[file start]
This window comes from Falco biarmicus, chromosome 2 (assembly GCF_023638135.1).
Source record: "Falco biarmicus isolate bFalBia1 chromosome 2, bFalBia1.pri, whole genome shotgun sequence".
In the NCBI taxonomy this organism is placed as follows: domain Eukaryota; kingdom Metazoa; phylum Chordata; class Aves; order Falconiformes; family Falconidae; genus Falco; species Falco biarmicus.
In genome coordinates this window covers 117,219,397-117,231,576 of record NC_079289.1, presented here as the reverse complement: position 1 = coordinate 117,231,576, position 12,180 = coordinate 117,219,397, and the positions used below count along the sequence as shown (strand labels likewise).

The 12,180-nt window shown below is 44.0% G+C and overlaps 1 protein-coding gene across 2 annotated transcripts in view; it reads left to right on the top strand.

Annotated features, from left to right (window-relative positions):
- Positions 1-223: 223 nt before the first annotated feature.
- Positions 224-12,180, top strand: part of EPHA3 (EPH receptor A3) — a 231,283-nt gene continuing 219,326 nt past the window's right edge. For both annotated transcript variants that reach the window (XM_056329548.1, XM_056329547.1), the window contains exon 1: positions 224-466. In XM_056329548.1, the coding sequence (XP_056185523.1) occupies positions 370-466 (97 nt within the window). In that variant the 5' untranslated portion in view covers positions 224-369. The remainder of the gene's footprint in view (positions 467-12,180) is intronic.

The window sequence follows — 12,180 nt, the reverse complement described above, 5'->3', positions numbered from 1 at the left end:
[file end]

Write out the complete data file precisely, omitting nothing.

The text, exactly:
This window comes from Falco biarmicus, chromosome 2 (assembly GCF_023638135.1).
Source record: "Falco biarmicus isolate bFalBia1 chromosome 2, bFalBia1.pri, whole genome shotgun sequence".
In the NCBI taxonomy this organism is placed as follows: domain Eukaryota; kingdom Metazoa; phylum Chordata; class Aves; order Falconiformes; family Falconidae; genus Falco; species Falco biarmicus.
In genome coordinates this window covers 117,219,397-117,231,576 of record NC_079289.1, presented here as the reverse complement: position 1 = coordinate 117,231,576, position 12,180 = coordinate 117,219,397, and the positions used below count along the sequence as shown (strand labels likewise).

The 12,180-nt window shown below is 44.0% G+C and overlaps 1 protein-coding gene across 2 annotated transcripts in view; it reads left to right on the top strand.

Annotated features, from left to right (window-relative positions):
- Positions 1-223: 223 nt before the first annotated feature.
- Positions 224-12,180, top strand: part of EPHA3 (EPH receptor A3) — a 231,283-nt gene continuing 219,326 nt past the window's right edge. For both annotated transcript variants that reach the window (XM_056329548.1, XM_056329547.1), the window contains exon 1: positions 224-466. In XM_056329548.1, the coding sequence (XP_056185523.1) occupies positions 370-466 (97 nt within the window). In that variant the 5' untranslated portion in view covers positions 224-369. The remainder of the gene's footprint in view (positions 467-12,180) is intronic.

The window sequence follows — 12,180 nt, the reverse complement described above, 5'->3', positions numbered from 1 at the left end: